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ATF: Alleged gunrunner arrested

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  • Suspect is alleged leader network believed to be smuggling guns into Mexico
  • Last week, 2,000 Mexican troops were sent to Juarez, Mexico, to quell violence
  • Mexican drug cartels blamed for killings of police officers
  • ATF: U.S. authorities sharing intelligence with their Mexican counterparts
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(CNN) -- The alleged leader of a firearms trafficking network believed to be smuggling guns into Mexico -- where police say they are used against law enforcement officers by members of Mexican drug cartels -- was arrested Thursday in Arizona, authorities said.


Victor Varela was arrested by the ATF as part of the agency's ongoing Project Gunrunner.

Victor Varela was arrested by the U.S. Bureau of Alcohol, Tobacco, Firearms and Explosives as part of the agency's ongoing Project Gunrunner, according to an ATF release. He was in the custody of the Maricopa County, Arizona, sheriff.

"Law enforcement officers disrupted a group of gun traffickers and recovered several weapons, including .50-caliber semiautomatic rifles and several handguns, allegedly intended to supply drug traffic organization members of the Juarez Cartel in Palomas, Mexico," the statement said.

In state charges, prosecutors allege Varela and his co-defendants bought a number of guns in Arizona intending to supply the Mexican cartel members. The group allegedly transported the illegally purchased guns to New Mexico, and then into Mexico.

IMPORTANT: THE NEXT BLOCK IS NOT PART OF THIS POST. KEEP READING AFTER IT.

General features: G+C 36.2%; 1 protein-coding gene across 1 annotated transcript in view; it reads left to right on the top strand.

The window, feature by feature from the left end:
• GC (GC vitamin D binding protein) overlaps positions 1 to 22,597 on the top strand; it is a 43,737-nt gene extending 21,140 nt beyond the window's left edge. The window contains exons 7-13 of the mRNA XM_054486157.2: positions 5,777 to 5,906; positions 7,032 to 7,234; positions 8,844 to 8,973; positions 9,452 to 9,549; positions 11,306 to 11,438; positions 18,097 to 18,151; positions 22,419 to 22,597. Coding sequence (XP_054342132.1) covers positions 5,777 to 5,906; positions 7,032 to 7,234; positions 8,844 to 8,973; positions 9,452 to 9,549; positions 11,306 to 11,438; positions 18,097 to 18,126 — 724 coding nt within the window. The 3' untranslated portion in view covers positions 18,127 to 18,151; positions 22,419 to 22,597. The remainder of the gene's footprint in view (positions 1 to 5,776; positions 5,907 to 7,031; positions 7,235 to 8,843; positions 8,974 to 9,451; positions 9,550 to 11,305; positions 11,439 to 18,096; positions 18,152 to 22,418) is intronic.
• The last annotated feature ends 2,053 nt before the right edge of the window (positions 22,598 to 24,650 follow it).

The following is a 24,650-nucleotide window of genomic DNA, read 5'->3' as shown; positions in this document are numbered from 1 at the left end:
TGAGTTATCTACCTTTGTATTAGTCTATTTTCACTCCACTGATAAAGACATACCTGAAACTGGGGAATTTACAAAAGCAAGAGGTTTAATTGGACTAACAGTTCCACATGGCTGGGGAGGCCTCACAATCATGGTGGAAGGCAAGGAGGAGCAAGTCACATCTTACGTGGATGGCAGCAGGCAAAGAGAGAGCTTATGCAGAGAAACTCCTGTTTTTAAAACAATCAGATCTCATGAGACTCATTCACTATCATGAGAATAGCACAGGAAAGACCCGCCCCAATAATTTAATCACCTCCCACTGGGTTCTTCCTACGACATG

A .50-caliber weapon is the largest that can legally be bought in the United States, and is illegal in Mexico. Authorities believe a .50-caliber weapon was used in recent months to kill Francisco Ledesma Salazar, a police commander in Juarez, Mexico. He is among five high-ranking Mexican police officials killed this year in what Mexico authorities describe as an escalating war between police and drug cartels.

Last week, 2,000 troops were sent to Juarez by the Mexican government in an effort to quell the violence there, which has claimed some 200 lives since January.

Guns are difficult to buy legally in Mexico, but can be obtained just north of the border at gun shows and gun shops. Project Gunrunner was launched as an effort to help Mexican police by cracking down on illegal smuggling of guns and ammunition, and has led to several arrests and seizures. Video Watch how the weapons fuel a little-known war »

"This case was made one of our highest priorities because of the nature of the crime alleged to be committed by Varela," U.S. Marshal David Gonzales said in the ATF release.

Guns featured in a CNN Special Investigations Unit report last week, confiscated by Juarez police, are believed to have been smuggled into Mexico by Varela, according to an ATF spokesman.

Authorities said one recent discovery, in a storage locker in Yuma, Arizona, yielded 42 weapons and hundreds of rounds of .50-caliber bullets already belted to be fed into a machine gun-style weapon, as well as Fabrique Nationale pistols, semiautomatic handguns that fire a 5.7-by-28-millimeter round.

"What's interesting about this gun, why it's in high demand, is the nickname that it has in Mexico," said William Newell, ATF special agent in charge, about the Fabrique National pistol. "It's called 'mata policias,' or 'cop killer.' "


Charging documents allege that Varela was attempting to buy a fully automatic M-60 machine gun for a drug cartel associate in Palomas, authorities said. "Additionally, a number of firearms recovered by Mexico law enforcement ... allegedly were trafficked by Varela's gun smuggling network," the ATF statement said.

U.S. authorities are sharing intelligence with their Mexican counterparts to assist in ongoing investigations, the ATF said. E-mail to a friend E-mail to a friend

CNN's John Murgatroyd and Drew Griffin contributed to this report.

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